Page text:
the workplace

The office in which I work is pretty eco-unfriendly. I am doing my part, but with the dynamics of the space, there's so much more I want to do but can't.

The one plus I see is that we moved offices fairly recently, into a 100-year-old building. At least we are using an existing, semi-historic building, even though it's not energy efficient.

Last summer I implemented a recycling system. We go through enormous amounts of paper, cans and plastic. For a few months, I kept all of my waste paper and would bring it home once a week or so. But I was already changing my habits and conserving more. A few phone calls later and a lovely blue 96-gallon container was in our back area. I became the one in charge of bringing the container down for pickup each week. We also have a can designated for recycling by the printers that fills up fairly quickly. It's great that we recycle as much as we do, but it's not even as much as we could be recycling. Sometimes people just aren't willing to get up to recycle paper when there's a trash can within arm's reach.

In the nature of our business, we receive a lot of newspapers from around the area. And we receive multiple copies of some magazines with different employee names on each. The majority of these go straight in the recycling bin. We take what we need from the newspapers, but they all get tossed not long after arriving. But, we buy bubble wrap and rolls of brown paper for when we need to ship things. I believe my next scheme for this office will be to convince them to stop buying stuffing paper when we have tons of newspaper available to do the same thing. 

As I've mentioned previously, we have lots of computers, mostly Apples, which are fairly energy efficient, but which are never turned off. I understand there are nightly backups to be done, but they don't take all night, and the majority of the computers sit each night with screen savers going. But, since I've got one ally in the office who happens to be "IT", we've managed to solve most of the problem. Now each computer is set to sleep after the backup is complete, saving a great amount of energy each night. (And causing said coworker to call it the computer slumber party.)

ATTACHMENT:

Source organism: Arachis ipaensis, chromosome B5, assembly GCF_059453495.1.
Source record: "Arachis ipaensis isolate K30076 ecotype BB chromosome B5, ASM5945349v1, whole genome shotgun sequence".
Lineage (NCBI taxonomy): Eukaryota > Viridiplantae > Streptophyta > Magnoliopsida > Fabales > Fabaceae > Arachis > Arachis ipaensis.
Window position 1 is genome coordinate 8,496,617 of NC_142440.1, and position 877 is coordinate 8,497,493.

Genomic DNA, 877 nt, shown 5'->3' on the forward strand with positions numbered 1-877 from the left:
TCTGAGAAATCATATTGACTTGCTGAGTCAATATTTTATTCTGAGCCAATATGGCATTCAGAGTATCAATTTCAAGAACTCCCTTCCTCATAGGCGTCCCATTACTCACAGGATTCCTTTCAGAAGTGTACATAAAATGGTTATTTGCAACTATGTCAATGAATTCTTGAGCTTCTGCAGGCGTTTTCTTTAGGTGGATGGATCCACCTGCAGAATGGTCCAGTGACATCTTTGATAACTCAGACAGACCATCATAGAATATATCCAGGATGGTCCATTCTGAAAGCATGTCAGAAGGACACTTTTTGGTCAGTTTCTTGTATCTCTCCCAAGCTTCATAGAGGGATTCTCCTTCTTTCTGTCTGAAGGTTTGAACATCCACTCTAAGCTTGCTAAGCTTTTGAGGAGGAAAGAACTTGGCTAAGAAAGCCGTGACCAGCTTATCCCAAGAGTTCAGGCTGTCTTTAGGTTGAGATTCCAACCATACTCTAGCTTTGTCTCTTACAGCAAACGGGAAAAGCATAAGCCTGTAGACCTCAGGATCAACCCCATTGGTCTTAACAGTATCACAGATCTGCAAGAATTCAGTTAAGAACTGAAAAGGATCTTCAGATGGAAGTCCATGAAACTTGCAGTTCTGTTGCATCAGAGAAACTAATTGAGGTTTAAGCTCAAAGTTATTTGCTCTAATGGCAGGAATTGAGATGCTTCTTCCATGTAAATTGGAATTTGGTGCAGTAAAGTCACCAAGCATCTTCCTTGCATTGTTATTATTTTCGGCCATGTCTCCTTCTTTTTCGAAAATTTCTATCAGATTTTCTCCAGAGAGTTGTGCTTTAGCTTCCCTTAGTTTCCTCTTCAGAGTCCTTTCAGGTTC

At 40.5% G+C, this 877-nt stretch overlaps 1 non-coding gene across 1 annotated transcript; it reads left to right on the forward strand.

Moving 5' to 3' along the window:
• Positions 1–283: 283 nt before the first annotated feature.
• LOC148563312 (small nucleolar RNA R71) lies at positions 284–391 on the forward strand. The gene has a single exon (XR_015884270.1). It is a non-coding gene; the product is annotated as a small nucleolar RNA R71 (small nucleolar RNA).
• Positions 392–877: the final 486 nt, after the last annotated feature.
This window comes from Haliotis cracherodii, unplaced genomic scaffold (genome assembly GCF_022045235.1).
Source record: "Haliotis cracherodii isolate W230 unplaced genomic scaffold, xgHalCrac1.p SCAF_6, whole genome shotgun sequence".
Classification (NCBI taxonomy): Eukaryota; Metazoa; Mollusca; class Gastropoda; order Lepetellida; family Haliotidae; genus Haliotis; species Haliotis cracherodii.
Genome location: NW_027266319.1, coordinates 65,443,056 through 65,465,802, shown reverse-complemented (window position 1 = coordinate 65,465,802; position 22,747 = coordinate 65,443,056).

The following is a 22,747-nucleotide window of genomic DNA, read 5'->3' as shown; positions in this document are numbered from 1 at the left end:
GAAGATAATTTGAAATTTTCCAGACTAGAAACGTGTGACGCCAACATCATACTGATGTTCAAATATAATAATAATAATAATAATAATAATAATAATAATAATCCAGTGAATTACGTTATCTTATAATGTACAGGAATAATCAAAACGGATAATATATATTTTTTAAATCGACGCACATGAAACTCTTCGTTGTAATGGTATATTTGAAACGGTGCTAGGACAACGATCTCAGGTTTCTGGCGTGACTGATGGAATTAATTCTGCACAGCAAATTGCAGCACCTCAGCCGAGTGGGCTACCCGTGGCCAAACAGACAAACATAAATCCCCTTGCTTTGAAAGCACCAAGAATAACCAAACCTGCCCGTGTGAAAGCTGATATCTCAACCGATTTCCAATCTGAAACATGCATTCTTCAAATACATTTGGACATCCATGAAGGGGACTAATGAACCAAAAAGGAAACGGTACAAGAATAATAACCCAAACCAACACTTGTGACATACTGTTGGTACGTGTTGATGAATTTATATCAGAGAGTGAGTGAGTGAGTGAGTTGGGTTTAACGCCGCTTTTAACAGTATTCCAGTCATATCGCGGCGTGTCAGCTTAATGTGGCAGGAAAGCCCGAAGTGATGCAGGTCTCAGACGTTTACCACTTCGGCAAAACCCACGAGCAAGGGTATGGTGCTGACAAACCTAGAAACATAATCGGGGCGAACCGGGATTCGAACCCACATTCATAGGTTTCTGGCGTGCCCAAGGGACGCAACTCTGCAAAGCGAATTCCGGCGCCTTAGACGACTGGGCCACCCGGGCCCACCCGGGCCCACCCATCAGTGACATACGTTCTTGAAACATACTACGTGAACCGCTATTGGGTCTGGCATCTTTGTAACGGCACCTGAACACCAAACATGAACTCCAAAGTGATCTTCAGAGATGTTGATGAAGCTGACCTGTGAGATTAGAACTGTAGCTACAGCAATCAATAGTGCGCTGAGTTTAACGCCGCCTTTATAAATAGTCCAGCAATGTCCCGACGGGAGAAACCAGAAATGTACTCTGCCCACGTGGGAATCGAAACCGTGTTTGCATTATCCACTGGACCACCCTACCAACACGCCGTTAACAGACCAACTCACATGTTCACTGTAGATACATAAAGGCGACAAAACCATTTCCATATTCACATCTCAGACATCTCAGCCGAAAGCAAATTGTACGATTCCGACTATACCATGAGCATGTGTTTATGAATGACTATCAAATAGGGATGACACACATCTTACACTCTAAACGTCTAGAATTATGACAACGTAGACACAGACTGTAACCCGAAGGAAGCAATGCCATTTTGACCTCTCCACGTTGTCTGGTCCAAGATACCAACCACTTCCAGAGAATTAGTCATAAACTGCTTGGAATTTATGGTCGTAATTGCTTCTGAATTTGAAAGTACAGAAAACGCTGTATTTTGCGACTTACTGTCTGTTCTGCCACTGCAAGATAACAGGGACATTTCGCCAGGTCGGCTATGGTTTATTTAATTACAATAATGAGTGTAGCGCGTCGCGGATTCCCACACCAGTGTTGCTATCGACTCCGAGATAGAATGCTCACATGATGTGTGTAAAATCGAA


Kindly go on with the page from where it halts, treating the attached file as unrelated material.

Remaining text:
There are four flat screen televisions throughout the office, all of which are on every day and one of which is on all the time. (That one is in the boss' office and is specifically requested to stay on, even if he's not here.) The only thing is, no one actually watches the TVs. I can see one TV from my desk, but can't actually read any news headlines. But, they are supposed to be on every day; my eternal question "Why?" goes unanswered. 

There are at least 30 windows in the space. On top of that, there are 12 warehouse-strength lights hanging from the ceiling. On top of those, there is one wall lined with eleven desk lamps - and no one works at those desks. There are two rooms that have lights that stay on (unless I sneak and turn them off) even though no one stays in them. When people do go in the rooms, they don't turn the light off when they leave. The one day over the summer we left the warehouse lights off, everyone else complained it was too dark. Plus, the windows are around 100 years old - they are not energy efficient. They leak air worse than a punctured tire.